42. hikerman4u
    Report Abuse
    hikerman4u - January 10, 2012 4:49 pm
    What about the people who work in the background? The ones who help the teachers in the classroom? Don't they get a merit for their time? I am referring to the paraprofessionals. We, do the same as the teachers. We do what we can help ease the stress that the teachers have to endure each day at work.
  43. reppstar
    Report Abuse
    reppstar - January 10, 2012 4:37 pm
    Student/teacher ratio has a lot to do with performance. I got two studies, Tennessee's Project Student/Teacher Achievement Ratio (STAR) and Wisconsin's Student Achievement Guarantee in Education (SAGE) Program. The Heritage Foundation (Republican/Conservative Think Tank) disputes these claims however.
    Of course, if it was a useless ratio, then why do all college's talk about their ratio? I ask you, where did you learn more: A lecture hall of 500 to 1000 students in the same class, or a class of 15 students?
  44. beaker
    Report Abuse
    beaker - January 10, 2012 4:34 pm
    Can't wait to see how they determine the top 20%.
  45. bcvickers
    Report Abuse
    bcvickers - January 10, 2012 3:31 pm
    johnlhillcity said: "The teachers are not the problem with the school system in this state. We for the most part have great teachers I am sure there are a few that should be fired but that is true of lots of careers. The thing that is wrong with the school system (speaking of the Rapid City School district) is that the administration is too big and gets paid too much. The new superintendent makes more than the Governor, hello the guy that runs the whole state makes less???? What do all the people down at CSAC do for all the money they earn? They sit around and figure out how to spend more money. We need more teachers so class size can go down, fewer superintendents so spending goes down. The Principals need to do more for the money they earn so they can do whatever the superintendents and there numerous assistance supposedly do now. "

    Please point to a credible study anywhere in the world that relates student/teacher ratio to positive student outcomes. This is simply a teacher's union myth that is perpetuated by the ignorant because it "sounds logical". There is no factual evidence to support it.
  46. shunkaska
    Report Abuse
    shunkaska - January 10, 2012 3:11 pm
    The problem is we have to many schools period. Look at my home in Pierre, we have the only AA school that is highly qualifies, right accross the river we have another school district going only 4 days and the data on the state web sight shows they are below the 50% tile. These teachers in our state produce a top 14-17 in the nation with test data and we pay them 51st, yet we pay our state workers 44th. This is not a teacher issue but we need to consolidate. Consolidation has been going on in our state for ever this is not a new idea.
  47. johnlhillcity
    Report Abuse
    johnlhillcity - January 10, 2012 2:42 pm
    The teachers are not the problem with the school system in this state. We for the most part have great teachers I am sure there are a few that should be fired but that is true of lots of careers. The thing that is wrong with the school system (speaking of the Rapid City School district) is that the administration is too big and gets paid too much. The new superintendent makes more than the Governor, hello the guy that runs the whole state makes less???? What do all the people down at CSAC do for all the money they earn? They sit around and figure out how to spend more money. We need more teachers so class size can go down, fewer superintendents so spending goes down. The Principals need to do more for the money they earn so they can do whatever the superintendents and there numerous assistance supposedly do now.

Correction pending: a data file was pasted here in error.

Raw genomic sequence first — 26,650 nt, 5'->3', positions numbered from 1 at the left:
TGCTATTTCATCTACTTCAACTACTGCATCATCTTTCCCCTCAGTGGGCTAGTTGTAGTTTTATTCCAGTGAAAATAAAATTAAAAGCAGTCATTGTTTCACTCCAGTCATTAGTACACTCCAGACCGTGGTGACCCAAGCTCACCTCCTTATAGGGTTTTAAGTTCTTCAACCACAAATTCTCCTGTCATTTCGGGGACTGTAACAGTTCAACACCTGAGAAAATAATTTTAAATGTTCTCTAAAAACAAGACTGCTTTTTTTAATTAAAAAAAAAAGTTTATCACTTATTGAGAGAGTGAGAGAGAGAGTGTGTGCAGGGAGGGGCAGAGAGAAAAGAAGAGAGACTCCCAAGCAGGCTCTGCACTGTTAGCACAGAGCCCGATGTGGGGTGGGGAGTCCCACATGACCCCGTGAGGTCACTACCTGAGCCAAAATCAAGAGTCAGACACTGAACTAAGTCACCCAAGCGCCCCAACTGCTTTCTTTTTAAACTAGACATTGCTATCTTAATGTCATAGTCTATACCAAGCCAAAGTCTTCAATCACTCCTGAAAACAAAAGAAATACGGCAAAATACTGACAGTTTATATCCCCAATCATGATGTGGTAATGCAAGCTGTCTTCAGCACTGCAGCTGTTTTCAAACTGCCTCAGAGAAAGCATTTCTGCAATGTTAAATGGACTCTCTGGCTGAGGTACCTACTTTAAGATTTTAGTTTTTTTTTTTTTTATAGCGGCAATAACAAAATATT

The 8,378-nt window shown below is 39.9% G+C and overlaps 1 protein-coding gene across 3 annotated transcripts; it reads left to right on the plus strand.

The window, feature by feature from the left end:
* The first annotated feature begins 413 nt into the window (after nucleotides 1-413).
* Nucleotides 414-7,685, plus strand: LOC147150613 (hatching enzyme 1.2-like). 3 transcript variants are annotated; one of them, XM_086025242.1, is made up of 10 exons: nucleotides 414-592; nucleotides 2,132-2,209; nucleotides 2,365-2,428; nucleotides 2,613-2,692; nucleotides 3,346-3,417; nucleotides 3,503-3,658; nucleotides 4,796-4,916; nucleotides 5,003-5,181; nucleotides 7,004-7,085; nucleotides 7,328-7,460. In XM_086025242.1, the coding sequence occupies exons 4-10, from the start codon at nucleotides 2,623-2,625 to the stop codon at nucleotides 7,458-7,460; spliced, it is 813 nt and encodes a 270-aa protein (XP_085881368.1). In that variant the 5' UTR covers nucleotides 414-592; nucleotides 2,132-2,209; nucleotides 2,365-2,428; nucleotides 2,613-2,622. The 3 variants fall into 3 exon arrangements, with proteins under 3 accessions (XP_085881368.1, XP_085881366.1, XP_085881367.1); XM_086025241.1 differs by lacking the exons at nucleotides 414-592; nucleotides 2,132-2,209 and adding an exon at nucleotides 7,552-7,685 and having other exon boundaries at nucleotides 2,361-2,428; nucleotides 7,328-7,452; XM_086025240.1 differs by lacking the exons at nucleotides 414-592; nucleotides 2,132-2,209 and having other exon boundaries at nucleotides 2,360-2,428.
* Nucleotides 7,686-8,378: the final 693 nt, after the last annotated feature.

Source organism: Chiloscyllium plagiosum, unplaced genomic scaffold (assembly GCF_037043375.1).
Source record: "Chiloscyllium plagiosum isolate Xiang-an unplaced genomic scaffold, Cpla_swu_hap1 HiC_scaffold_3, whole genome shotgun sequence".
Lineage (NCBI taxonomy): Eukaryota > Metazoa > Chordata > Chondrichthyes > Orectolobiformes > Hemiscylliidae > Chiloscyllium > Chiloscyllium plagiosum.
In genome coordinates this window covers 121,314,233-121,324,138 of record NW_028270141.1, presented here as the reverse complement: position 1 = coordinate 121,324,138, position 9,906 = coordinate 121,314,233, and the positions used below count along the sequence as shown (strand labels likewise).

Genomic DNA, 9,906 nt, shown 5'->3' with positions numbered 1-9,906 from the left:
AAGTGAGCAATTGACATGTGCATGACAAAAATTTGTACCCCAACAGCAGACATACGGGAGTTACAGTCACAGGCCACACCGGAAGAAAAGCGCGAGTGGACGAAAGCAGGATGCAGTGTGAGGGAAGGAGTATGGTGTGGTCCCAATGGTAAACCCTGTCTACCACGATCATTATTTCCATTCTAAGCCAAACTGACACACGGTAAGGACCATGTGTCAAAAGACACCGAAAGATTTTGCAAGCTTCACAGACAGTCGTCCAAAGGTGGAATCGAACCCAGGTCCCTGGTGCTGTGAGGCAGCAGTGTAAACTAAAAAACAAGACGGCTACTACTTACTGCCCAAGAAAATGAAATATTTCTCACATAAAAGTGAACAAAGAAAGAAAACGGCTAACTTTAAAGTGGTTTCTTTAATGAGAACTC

48. Abigale Sunshine
    Report Abuse
    Abigale Sunshine - January 10, 2012 2:08 pm
    hallelujah! I am so happy to hear that tenure will be going away. I think that there are some tremendously talented and learned teachers in the system, but there are also some that should have been let go a long time ago. You should not allow an ready-to-retire, burned out, individual to teach a first grade class that she despises. My son started first grade with such enthusiasm and promise and within a few weeks, this women had him tagged as a behavior problem and a hooligan. Her reasoning was, "someone reported that he had colored on the wall of the restroom". She retired after that year, but the damage she did in that one year was unconscionable. I only hope that performance reviews contain measureable criteria.
Add Comment
You must Login to comment.

Click here to get an account it's free and quick

Activate subscription button gif

Deals, Offers and Events

Poll

Loading…

Fur-Ever Wild was just approved to keep wolf cubs and fox kits at a wildlife education center in Deadwood. Do you agree with the South Dakota Animal Industry Board's ruling?

View Results

Recent Blog Posts

Medicap precriptions now filled at The Medicine Shoppe

According to a news release from The Medicine Shoppe Pharmacy, 1304 Mt. Rushmore Road, prescriptions have been transferred from the Medicap Ph…

10 hours ago(0)

Permit sought for wind farm in Butte County

The state Public Utilities Commission this week received a permit application from Wind Quarry Operations LLC, based at Montrose, Colorado, fo…

14 hours ago(0)

U THINK

U THINK

U THINK = You think?

May 29, 2015 8:29 am(0)

Static for Blue Jay Wireless

The state Public Utilities Commission provided an unusually cool reception Tuesday to an application by Blue Jay Wireless. The suburban Dallas…

May 27, 2015 8:06 am(0)

Tractor Supply Co. hosting event for pets

Rapid City's Tractor Supply Co. at 3440. E. Mall Drive is hosting a pet event on Saturday, May 30, to encourage adoptions and support local an…

May 26, 2015 1:38 pm(0)